THE 1973 TRIUMPH TRIDENT IS A TURNING POINT
1973 was a very important year for Triumph, and in particular for its star player, the Bonneville. Because that year, the legendary 650 “Bonnie” got punched out to a 750, got a much-need and long-overdue 5-speed gearbox, and a front disk brake. These were major leaps forward for Triumph, now well behind the technological curve of newcomers like Honda. Still no electric start, but hey, you take what you can get.
1973 TRIUMPH TRIDENT GETS THE BONNEVILLE TREATMENT
The Trident line benefitted from the new hardware also, the 5-speed and front disk brake, at least. That and minor styling revisions made this the best Trident yet, by far. By this time, the factory had sorted out most of the technical problems with the big triple’s internals, and it was turning out to be an extremely fine motorcycles, albeit one of the most expensive in its day. They were heavy also, but they handled very well, certainly better than their Japanese counterparts.
1973 TRIUMPH TRIDENT, THE BEGINNING OF THE END
Another reason that 1973 was so significant was that it would be the last full model year before the devastating workers’ strike and Meriden plant shutdown the following year. While Trident production had always been at BSA’s Small Heath factory, alongside its stablemate, the BSA Rocket 3, the turmoil within the company and the subsequent takeover by the worker-owned Co-op hampered production of the Trident and the Rocket 3. It also further constrained the already-constrained R&D budget that these bikes sorely needed to be truly competitive. In the end, they just couldn’t compete with the cash-rich, tech-savvy Japanese. The entire British motorcycle industry (that lasted long enough) suffered the same fate: their designs were obsolete, their production techniques absolutely archaic, and they had nowhere near the funds to remedy it.
1973 TRIUMPH TRIDENT – MY PERSONAL FAVORITE
Fortunately, they left some marvelous machines in their wake, like the lovely 1973 Triumph Trident T150V, probably my personal favorite of all the triples. It’s new enough to get the 5-speed and disk brake, but old enough to still have right-foot shifting, as God intended it. And in my own view, they are the most handsome also. I owned a 1973 Triumph Trident for awhile, but never got it running just right, and sold it. I kick myself to this day. I also graduated high school in ’73, and it’s probably no coincidence that 1973 is my favorite year for a lot of things, including Tridents, Bonnevilles, Chevy Camaros and Pontiac Trans Ams. Weird, huh?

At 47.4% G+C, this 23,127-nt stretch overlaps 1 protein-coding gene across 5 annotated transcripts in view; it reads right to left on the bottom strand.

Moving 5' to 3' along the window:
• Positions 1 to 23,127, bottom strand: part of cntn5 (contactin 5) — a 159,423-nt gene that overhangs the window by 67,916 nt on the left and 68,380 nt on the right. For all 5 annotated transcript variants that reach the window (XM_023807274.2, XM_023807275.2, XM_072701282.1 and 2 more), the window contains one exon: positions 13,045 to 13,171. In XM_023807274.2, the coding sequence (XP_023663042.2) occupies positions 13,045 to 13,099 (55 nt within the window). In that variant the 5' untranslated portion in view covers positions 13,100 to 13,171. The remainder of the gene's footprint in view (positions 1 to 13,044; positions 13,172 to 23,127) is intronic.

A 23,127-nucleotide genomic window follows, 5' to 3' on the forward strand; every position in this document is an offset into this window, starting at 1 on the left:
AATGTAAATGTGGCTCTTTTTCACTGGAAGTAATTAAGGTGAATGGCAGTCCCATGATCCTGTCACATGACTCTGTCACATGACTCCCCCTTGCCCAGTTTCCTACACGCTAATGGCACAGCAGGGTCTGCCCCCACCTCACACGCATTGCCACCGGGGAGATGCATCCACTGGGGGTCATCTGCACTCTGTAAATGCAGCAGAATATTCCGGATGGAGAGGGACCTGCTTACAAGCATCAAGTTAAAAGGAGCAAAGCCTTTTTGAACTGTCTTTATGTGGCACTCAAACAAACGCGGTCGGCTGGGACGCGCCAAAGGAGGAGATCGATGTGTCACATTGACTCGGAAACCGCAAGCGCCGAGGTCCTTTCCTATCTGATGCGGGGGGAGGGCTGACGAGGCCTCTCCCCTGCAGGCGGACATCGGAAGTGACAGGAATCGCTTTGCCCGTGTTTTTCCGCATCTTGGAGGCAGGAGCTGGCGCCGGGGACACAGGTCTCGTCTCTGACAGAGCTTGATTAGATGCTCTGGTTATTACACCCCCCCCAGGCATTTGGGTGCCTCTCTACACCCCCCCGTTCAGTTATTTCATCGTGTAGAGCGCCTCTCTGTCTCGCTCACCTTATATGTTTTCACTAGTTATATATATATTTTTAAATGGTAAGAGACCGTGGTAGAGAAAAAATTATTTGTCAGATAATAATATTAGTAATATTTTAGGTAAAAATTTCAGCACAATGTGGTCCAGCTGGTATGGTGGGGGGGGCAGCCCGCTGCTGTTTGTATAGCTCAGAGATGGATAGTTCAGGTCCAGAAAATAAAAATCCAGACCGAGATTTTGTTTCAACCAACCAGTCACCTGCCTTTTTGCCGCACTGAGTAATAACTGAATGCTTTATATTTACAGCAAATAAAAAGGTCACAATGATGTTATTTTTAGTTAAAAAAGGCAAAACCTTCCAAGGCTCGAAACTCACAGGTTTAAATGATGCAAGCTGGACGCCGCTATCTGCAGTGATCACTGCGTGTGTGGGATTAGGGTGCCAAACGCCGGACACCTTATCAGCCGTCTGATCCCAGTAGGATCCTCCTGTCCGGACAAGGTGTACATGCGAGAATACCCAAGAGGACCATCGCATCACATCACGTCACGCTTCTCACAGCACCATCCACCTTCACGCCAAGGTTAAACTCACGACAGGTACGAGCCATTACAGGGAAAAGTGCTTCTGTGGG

1973 Triumph X-75 Hurricane
1973 TRIUMPH X-75 HURRICANE
Billed as the first factory custom (unless you count the crazy Norton Hi-Rider), the Triumph Hurricane actually started out life as a BSA, as evidenced by the forward-canted cylinders, as opposed to the Triumph Trident’s vertical barrels. It was originally intended as a way for US BSA dealers to shore up lagging sales of the ugly Ogle-styled Rocket 3, a halo bike to bring them in the door. They contracted California-based fairing pioneer Craig Vetter to style it, but by the time it was ready, BSA was defunct, so Triumph took it on and renamed it. It was a one-year-only deal in very limited numbers, only 1,172 were built. US exhaust noise laws made it impossible to continue to use those sexy pipes, and the project died after just one year.
TRIUMPH HURRICANES TODAY
For being such a rare bike, I see them all the time at shows and auctions. Just about every motorcycle auction I go to has one or two for sale. They tend to go for around $20K to about $35K depending on condition and the bidding market at that auction. From a practical standpoint, they don’t make very good bikes to ride. First off, of course, they are rare and collectible and probably shouldn’t be ridden all that much. They’re more museum pieces today and should be treated as such, I suppose. But they also have very small gas tanks, and with the thirsty triple engine, their range is well under 100 miles. The forks were extended without any change in the steering head angle (rake), so they stand pretty tall in front, making them handle funny, and some people have a hard time touching down at stops. However, they are probably one of the most beautiful motorcycles every produced, and perhaps one of the most gorgeous objects of any kind.